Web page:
Found 824 Documents across 83 Pages (0.011 seconds)
  1. Economic Systems of Foraging, Agricultural, and Industrial SocietiesFrederic L. Pryor - , 2005 - 26 Hypotheses

    The second and third parts of this book classify the economic systems of foraging and agricultural societies in the SCCS based on correlations between their institutions of property an distribution. These economic types are then examined for relationships with other social, political, demographic, and environmental factors in order to draw tentative conclusions regarding the origins of the Agricultural and Industrial Revolutions. The fourth part of the book uses cross-national data to examine similar associations in industrial/service economies, and is not included here.

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  2. The origins of the economy: a comparative study of distribution in primitive and peasant economiesPryor, Frederic L. - , 1977 - 39 Hypotheses

    Considerable disagreement exists in regard to the origin and distribution of economic phenomena such as money, slavery, markets, exchange, and imbalanced transfers. Here the author utilizes a worldwide cross-cultural sample of 60 pre-industrial "societies" to empirically test many economic hypotheses, with a focus on distributional mechanisms and institutions.

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  3. The relative decline in women’s contributions to agriculture with intensificationEmber, Carol R. - American Anthropologist, 1983 - 8 Hypotheses

    This article presents theory and hypothesis tests that suggest that the decline of women's contribution to intensive agriculture is related to increases in fertility and domestic work associated with cereal crops. Additionally, men in agricultural societies are less likely to invest time in hunting and warfare, so their contribution of agricultural labor relative to women's increases.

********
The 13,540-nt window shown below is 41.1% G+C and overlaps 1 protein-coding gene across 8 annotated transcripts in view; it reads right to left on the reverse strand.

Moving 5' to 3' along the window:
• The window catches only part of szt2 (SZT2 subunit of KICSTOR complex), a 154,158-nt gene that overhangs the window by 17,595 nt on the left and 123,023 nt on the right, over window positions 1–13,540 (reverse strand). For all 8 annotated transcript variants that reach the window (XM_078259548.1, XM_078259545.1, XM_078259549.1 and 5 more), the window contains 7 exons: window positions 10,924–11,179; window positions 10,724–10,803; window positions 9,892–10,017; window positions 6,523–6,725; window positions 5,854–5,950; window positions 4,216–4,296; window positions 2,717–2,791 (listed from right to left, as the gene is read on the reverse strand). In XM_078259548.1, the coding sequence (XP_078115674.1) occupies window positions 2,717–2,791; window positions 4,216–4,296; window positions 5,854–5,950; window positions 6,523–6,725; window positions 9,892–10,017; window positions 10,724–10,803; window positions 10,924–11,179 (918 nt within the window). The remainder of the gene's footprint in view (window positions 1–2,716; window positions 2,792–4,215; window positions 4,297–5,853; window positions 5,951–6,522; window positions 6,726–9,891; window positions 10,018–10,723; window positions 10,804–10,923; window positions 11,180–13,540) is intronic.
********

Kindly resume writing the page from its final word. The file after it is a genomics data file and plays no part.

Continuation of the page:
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  4. Cassava production and processing in a cross-cultural sample of african societiesRomanoff, Steven - Behavior Science Research, 1992 - 12 Hypotheses

    This exploratory study seeks to explain cassava production and processing in Africa by considering cultural, agronomic, and environmental data. After examining the descriptive results of the agricultural and social contexts of cassava use, the authors build upon Boserup's population density model (1965) to analyze their own hypothesized model of cassava's importance among the sampled societies.

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  5. Agricultural intensification and craft specialization: a nonrecursive modelDow, Malcolm M. - Ethnology, 1985 - 1 Hypotheses

    This study uses four widely discussed hypotheses regarding the relationship between agricultural intensification and craft specialization to develop a non-recursive model. Authors test the model on both worldwide and regional subsamples. Results show support for a hypothesis proposing a feedback relationship between increasingly productive agricultural systems and the division of labor into nonagricultural craft specialties.

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  6. Coevolution of landesque capital intensive agriculture and sociopolitical hierarchySheehan, Oliver - Proceedings of the National Academy of Sciences of the United States of America, 2018 - 3 Hypotheses